Luck of the Larch

In Northwest Montana, hillsides burn gold as stands of larches delight

By Tristan Scott
Coram experimental forest, Nov. 1, 2013. Greg Lindstrom | Flathead Beacon

Despite the Flathead Valley’s brief winter prelude earlier this week, a spray of gold still dapples Northwest Montana’s hillsides, radiating an urgency to hikers and bikers eager for a final romp in the mountains before the snow arrives in earnest.

Others are taking the opportunity to enjoy scenic drives, soaking in a visual feast that is unrivaled by autumn’s other arboreal variations in the heart of western larch country, where the “leaf peeping” pastime popular in more deciduously dominated regions of the United States during fall’s peak colors is supplanted with “larch looking,” or something catchier.

Indeed, anyone who has visited the region in autumn hears a familiar refrain this time of year — some variation of “the larch are popping!” or “the larch are going off!”

They’re referring to the deciduous trees that stand out in a sea of evergreen because they turn golden in the autumn chill, glowing like fire as the transformation takes place. For those fortunate to catch the stunning display, the luck of the larch is on their side.

Western larch have captured imaginations for centuries; a deciduous conifer that looks like an evergreen, a larch tree’s needles lose their chlorophyll in the fall, showing bursts of yellow and orange before the needles drop for the winter.

It’s a highly anticipated event that should be enjoyed for the simple, eye-popping pleasure of watching broad swaths of forested mountainsides crackle like fireworks, but the scientific explanation of the phenomenon is equally absorbing.

Western larch, found in western Montana and in northern Idaho, is the largest of the American larches — the U.S. Forest Service notes has discovered 700-year-old trees with a girth eight feet in diameter towering 150 feet high.

Often referred to as tamaracks, in Northwest Montana they’re more likely to be western larch, according to Montana Fish, Wildlife and Parks.

They’re the same genus, larix, but different species. Western larch is larix occidentalis, while tamarack is larix laricina.

As close relatives, it doesn’t really matter what you call them, and most people use the terms interchangeably — the word “tamarack” is found all through the Flathead Valley, from businesses to events.

Western larch needles take on their golden luminescence as the days grow shorter and temperatures drop. Conducting photosynthesis becomes more difficult, so the tree conserves nutrients by ceasing the process. The needles’ color changes because chlorophyll (the light-absorbing pigment that provides energy for photosynthesis) is absorbed back into the tree, leaving behind a yellow pigment, xanthophyll.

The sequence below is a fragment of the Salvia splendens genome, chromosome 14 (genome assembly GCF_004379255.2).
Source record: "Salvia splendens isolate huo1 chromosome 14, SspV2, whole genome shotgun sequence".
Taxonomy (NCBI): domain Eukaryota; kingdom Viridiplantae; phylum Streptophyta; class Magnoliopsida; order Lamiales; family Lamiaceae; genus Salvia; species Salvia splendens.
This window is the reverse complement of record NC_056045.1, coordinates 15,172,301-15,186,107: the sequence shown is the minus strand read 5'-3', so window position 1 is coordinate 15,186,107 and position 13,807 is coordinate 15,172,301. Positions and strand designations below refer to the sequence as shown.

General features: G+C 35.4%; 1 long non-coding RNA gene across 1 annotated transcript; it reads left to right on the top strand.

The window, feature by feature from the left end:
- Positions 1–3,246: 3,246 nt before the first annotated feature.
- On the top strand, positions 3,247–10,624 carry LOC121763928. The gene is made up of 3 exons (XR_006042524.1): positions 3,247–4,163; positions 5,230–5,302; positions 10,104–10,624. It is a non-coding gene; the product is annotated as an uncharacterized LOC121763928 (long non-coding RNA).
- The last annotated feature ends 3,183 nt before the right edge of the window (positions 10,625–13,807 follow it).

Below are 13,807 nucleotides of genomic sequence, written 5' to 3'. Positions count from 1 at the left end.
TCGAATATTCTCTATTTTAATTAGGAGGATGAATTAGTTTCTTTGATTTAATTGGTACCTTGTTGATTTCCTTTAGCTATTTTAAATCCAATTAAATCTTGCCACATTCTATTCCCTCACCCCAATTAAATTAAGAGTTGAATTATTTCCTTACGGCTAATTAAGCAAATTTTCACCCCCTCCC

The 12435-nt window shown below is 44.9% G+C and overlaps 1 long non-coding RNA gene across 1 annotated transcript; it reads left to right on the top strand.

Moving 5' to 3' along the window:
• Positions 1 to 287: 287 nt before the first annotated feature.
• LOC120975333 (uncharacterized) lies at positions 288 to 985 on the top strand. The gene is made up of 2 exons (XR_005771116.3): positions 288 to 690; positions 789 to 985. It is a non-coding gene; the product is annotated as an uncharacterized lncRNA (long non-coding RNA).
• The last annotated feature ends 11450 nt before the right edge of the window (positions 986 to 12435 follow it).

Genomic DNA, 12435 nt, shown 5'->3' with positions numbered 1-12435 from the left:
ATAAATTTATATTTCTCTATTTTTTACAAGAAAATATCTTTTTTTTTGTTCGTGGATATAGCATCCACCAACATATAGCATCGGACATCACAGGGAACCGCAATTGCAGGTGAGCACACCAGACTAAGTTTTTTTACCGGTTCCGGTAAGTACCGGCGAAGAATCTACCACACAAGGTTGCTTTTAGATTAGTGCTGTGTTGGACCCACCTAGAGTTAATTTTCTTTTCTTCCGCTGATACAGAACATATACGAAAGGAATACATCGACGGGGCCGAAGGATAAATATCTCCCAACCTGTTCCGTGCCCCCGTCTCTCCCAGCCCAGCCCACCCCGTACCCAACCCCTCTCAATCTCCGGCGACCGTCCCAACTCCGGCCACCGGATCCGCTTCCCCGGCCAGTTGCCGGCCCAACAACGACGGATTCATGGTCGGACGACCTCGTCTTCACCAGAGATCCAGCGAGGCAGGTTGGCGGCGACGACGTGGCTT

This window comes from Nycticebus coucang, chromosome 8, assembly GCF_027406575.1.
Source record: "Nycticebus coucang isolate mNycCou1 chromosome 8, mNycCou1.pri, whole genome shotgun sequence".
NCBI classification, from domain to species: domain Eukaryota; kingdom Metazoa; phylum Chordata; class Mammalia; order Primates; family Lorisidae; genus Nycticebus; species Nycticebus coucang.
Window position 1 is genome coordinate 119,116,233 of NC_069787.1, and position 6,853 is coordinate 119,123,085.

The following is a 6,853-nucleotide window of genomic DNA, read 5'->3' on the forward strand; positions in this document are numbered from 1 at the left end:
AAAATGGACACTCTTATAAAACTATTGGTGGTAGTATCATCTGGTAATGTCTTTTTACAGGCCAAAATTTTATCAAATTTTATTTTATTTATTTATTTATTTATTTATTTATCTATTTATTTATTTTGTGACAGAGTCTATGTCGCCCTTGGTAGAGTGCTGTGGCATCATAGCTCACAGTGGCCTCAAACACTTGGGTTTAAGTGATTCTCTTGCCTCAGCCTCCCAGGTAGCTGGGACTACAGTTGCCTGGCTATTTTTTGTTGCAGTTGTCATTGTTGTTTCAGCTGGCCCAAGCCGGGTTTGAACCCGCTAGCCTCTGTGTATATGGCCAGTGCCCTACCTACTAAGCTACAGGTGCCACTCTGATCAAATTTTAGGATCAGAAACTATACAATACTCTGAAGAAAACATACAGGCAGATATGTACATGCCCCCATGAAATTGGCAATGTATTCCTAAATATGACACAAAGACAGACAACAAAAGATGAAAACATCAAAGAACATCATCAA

Eventually the needles will drop off the tree, glittering across the forest floor until a blanket of snow dims their light. The trees, meanwhile, remain bare-limbed until spring.

Beyond the stunning fall colors, western larch trees are unique for other reasons. Boreal and subalpine forests in the northern U.S. are typically distinguished by evergreen trees, such as Douglas fir and lodgepole pine. They use nutrients conservatively, allowing them to survive long, cold winters and short summers with needles intact. So, how does a deciduous conifer like the western larch thrive in harsh conditions so suited to evergreens?

Larches may have learned to mimic evergreen conifers in order to survive, according to research.

Their conical canopy structure, needle shape and water transport systems closely resemble those of evergreen conifers. Larches, however, save energy and avoid winter damage to their foliage by dropping their needles. This helps them grow tall and compete with other conifers.

Larches have also evolved to succeed amid wildfire and its effects on forests. They have thick bark that is low in resin content, helping them resist ground fires. They shed their bottom branches as they grow and have high canopies to stave off crown fires. Their winged seedlings spread easily in the wind and grow quickly in the mineral-rich soils of scorched ground. Mature larches are often the only trees left standing after a wildfire.

The western larch provides important food and shelter for wildlife. Several studies have documented its importance to pileated woodpeckers, which prefer it to other trees for nesting and foraging. Many other birds, rodents and small mammals will feed on and nest in both living and dead larch trees.

The larches in the region are nearing their golden peak, treating us to a brilliant display before winter sets in with a beauty all its own.

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